Posted on: 10/11/2017
Head's Blog - Festive ShoppingIt is only the 10th of November and I can hardly believe that we are already being bombarded by the commercial aspect of Christmas. On the high street, on the television, on the radio and online, advertisements and commercials are vying for position for the top gifts for this year! I am not against the giving and receiving of gifts at Christmas, but it can be rather extreme and intense, especially when we are only in early November! So….I thought to myself, if you cannot beat them (which we won’t) then why not join them!
Do read on to find some of my top recommendations for your children – gifts to keep the learning active, interesting and fun! For those of you who celebrate Christmas, there are great stocking fillers and games which will improve the skills which your child can then apply to their learning in school. And for those families who do not celebrate Christmas, well, who needs an excuse to play games with your children which will enhance their learning?
Mainly for younger children, Nursery to Year 4:
Orchard Toys – a British based company from which I have purchased many superb games over the years for schools and as gifts. The maths and literacy games are particularly good; it is hard to choose my favourites as I rate them all.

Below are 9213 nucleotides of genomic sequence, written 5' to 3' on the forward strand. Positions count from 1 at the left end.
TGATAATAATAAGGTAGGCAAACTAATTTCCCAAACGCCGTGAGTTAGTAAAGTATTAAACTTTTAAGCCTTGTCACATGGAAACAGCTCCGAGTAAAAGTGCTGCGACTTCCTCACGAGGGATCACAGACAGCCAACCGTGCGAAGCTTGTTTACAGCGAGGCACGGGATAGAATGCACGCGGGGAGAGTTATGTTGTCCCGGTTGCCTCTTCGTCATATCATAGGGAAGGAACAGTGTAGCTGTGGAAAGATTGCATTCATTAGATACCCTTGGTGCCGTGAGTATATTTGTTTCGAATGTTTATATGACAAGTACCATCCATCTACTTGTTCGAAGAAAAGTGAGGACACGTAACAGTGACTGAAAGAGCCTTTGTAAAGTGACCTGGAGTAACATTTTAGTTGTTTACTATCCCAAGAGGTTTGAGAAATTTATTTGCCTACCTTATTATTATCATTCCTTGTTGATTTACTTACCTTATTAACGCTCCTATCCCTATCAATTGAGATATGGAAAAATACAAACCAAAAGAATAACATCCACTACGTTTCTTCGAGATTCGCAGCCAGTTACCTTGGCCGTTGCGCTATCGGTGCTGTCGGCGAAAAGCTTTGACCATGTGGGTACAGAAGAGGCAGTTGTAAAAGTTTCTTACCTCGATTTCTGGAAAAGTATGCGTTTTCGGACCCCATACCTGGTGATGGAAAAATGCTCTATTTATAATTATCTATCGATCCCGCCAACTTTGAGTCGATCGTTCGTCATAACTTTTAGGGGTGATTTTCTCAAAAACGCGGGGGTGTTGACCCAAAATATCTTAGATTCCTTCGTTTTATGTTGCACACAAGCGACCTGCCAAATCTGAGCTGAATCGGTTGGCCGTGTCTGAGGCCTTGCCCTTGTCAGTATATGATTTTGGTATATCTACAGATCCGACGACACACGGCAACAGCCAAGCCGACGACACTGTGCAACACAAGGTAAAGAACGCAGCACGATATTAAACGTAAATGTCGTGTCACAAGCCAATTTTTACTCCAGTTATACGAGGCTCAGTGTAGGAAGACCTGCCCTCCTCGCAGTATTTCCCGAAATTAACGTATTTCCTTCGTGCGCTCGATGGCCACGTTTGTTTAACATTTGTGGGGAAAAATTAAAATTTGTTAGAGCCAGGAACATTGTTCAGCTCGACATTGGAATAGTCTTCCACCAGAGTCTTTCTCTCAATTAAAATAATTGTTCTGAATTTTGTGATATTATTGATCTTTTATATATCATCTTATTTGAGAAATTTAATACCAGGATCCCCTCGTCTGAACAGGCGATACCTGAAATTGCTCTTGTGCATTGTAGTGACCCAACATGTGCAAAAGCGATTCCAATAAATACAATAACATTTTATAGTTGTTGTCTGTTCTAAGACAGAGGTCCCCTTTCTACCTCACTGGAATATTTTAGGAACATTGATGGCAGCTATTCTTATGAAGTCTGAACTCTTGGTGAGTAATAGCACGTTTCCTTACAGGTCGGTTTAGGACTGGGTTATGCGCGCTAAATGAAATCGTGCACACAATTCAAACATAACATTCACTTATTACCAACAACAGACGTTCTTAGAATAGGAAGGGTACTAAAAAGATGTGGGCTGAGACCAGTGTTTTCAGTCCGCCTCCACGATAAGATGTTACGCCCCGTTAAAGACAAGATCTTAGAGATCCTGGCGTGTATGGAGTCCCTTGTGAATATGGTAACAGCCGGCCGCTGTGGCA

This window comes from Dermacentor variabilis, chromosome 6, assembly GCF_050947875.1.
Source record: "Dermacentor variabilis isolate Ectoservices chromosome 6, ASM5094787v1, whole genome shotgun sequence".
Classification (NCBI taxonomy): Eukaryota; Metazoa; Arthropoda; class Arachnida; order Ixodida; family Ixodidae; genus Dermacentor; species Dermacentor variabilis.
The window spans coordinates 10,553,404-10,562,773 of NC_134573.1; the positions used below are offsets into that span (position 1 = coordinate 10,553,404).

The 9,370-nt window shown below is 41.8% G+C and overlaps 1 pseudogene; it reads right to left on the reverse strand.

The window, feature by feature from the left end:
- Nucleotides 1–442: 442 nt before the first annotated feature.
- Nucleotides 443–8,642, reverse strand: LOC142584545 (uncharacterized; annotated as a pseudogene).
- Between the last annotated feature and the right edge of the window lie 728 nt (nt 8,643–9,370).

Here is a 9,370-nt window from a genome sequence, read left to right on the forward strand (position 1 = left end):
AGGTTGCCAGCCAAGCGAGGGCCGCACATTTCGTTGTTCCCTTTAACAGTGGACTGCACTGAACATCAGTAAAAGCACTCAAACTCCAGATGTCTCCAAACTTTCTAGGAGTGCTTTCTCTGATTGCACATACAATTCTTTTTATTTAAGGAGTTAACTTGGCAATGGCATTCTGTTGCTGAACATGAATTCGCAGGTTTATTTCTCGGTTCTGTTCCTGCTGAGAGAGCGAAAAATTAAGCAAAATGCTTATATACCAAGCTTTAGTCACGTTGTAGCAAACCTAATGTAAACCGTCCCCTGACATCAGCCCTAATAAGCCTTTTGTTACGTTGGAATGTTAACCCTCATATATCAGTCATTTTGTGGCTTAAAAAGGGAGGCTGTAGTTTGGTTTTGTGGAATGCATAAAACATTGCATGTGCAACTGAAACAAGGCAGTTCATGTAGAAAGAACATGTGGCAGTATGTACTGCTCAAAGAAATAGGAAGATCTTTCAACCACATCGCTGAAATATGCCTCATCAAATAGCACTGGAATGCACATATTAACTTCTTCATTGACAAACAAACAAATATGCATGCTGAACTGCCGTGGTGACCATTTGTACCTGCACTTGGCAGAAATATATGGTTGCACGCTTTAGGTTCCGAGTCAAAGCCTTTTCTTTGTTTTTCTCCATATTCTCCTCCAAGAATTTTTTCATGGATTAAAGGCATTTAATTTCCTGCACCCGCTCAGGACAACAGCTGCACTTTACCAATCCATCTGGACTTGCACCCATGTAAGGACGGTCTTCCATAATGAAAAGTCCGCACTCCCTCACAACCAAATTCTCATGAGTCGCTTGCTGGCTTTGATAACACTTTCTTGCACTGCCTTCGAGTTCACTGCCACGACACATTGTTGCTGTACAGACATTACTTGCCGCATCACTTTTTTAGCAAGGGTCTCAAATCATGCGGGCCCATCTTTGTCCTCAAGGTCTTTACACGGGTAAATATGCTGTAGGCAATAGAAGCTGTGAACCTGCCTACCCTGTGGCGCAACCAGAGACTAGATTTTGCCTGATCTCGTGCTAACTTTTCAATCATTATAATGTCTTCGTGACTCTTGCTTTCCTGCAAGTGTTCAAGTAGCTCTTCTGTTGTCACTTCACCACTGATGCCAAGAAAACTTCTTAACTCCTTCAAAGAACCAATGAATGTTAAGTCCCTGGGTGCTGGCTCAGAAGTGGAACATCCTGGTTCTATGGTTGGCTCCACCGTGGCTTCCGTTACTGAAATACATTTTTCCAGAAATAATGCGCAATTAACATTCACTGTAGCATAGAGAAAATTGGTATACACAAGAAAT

The Early Learning Centre – still an all time favourite; although the high street stores have disappeared, thankfully their online store is still stocking some of my favourites. The weighing scales learning game and numerous jigsaw puzzles never go amiss.
For older primary school children:
The Happy Puzzle Company – I only wish I had discovered this company earlier, but over the past six years I have rated this highly for pupils in the early stages of developing their spatial awareness and logical thinking skills. There are so many games which will develop the cognitive ability of young pupils in a concrete and interactive way.
Bright Minds - On the Bright Minds site, you can search by style of game (Maths, English, Science, Tech…) and by age, making it easy to find games and investigation kits suitable for your child.
Some books to consider for Year 4 upwards:
Descriptosaurus – pupils soon become hooked on this book and, with its useful CD to accompany the book, your child’s writing skills and use of vocabulary will certainly improve. My copy of the book is currently being enjoyed in Year 6 – but I highly recommend this for Year 5 too.
Mrs. Wordsmith - The name says it all! The six month subscription comes with a book every month for six months. They include a total of 10,000 excellent words and it looks brilliant. It comes with practice cards, a reference folder and daily activities too - perfect for Year 5!
Buster Books - I spotted these books being carried around school by our Year 5 pupils and have tracked them down online. Our library has a copy, but these should be a ‘must have’ for all pupils. The English book is called 'Write Every Time' and the maths book is 'From Zero to Infinity'
Mr. Thorne’s resoruces – Mr. Thorne’s YouTube videos and apps are a great resource for all ages. They help to develop phonic skills in the early years, and progress to spelling, grammar and comprehension apps to improve skills for pupils up to Year 6.